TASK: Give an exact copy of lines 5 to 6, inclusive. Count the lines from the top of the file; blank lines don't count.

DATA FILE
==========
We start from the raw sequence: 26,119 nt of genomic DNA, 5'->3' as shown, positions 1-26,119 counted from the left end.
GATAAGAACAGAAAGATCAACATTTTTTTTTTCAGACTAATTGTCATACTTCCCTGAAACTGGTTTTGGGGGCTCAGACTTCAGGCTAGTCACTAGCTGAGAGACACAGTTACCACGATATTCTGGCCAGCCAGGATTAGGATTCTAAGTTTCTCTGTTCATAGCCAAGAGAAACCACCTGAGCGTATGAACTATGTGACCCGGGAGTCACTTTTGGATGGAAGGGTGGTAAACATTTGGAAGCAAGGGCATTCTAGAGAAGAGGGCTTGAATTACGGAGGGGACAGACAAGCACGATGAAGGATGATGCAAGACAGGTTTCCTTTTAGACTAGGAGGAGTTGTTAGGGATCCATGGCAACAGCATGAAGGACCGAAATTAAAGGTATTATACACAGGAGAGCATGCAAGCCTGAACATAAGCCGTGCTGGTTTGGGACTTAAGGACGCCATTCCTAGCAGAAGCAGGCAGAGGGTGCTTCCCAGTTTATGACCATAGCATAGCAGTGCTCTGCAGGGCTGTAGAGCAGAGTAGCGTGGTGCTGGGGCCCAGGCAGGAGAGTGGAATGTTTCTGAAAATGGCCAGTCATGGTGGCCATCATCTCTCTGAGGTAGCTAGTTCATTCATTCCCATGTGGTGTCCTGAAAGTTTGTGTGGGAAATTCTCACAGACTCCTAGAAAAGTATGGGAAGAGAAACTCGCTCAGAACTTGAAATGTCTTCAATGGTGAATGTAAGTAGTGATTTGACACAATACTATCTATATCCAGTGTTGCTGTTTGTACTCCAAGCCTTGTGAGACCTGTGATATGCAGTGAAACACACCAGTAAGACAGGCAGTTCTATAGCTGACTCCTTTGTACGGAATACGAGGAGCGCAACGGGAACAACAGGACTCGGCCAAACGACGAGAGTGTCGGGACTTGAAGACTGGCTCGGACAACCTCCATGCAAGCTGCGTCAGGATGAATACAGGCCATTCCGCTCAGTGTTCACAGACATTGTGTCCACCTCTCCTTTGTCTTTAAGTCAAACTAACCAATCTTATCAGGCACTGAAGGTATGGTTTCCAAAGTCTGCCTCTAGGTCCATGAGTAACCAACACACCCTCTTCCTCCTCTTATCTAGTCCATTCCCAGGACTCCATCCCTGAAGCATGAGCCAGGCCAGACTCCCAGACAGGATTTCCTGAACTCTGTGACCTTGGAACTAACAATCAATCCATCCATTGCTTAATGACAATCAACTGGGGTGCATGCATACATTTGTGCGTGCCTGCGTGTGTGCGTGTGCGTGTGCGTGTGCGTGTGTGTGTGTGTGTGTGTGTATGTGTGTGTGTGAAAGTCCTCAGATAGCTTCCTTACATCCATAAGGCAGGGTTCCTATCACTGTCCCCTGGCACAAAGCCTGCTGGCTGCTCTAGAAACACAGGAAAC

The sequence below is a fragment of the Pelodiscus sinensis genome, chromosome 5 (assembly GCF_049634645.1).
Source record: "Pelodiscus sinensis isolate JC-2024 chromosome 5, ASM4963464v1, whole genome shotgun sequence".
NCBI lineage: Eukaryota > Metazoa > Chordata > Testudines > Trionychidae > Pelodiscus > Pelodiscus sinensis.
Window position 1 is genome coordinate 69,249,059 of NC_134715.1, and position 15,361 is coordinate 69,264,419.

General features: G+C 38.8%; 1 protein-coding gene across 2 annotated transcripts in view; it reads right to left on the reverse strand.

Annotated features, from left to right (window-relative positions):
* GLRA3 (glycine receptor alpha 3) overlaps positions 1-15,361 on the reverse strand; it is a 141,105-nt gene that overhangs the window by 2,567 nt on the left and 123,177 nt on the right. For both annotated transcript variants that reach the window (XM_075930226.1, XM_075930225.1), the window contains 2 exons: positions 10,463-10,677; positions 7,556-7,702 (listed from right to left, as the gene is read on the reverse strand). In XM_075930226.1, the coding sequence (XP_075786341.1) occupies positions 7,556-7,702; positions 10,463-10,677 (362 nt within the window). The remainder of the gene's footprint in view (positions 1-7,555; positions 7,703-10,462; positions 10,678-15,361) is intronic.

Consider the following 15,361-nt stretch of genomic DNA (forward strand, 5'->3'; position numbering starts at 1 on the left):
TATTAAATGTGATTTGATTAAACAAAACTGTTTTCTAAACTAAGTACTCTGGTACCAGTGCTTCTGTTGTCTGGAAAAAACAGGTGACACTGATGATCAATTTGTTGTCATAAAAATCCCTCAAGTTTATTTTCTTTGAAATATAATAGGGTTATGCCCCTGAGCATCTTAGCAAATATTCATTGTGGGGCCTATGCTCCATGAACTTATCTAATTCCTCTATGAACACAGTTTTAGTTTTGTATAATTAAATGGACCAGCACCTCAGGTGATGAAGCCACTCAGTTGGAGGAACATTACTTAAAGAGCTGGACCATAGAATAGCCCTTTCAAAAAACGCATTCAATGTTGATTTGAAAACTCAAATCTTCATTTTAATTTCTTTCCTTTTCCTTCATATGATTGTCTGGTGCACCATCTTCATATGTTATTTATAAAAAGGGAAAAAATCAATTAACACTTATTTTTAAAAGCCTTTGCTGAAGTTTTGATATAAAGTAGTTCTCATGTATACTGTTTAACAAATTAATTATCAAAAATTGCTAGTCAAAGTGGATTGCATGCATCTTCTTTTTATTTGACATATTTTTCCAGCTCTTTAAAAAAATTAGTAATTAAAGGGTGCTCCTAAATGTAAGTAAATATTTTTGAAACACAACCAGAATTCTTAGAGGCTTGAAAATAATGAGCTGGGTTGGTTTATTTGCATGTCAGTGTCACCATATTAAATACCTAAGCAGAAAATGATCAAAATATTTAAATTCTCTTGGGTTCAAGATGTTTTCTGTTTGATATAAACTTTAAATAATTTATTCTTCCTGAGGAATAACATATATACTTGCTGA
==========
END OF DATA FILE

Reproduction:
NCBI lineage: Eukaryota > Metazoa > Chordata > Testudines > Trionychidae > Pelodiscus > Pelodiscus sinensis.
Window position 1 is genome coordinate 69,249,059 of NC_134715.1, and position 15,361 is coordinate 69,264,419.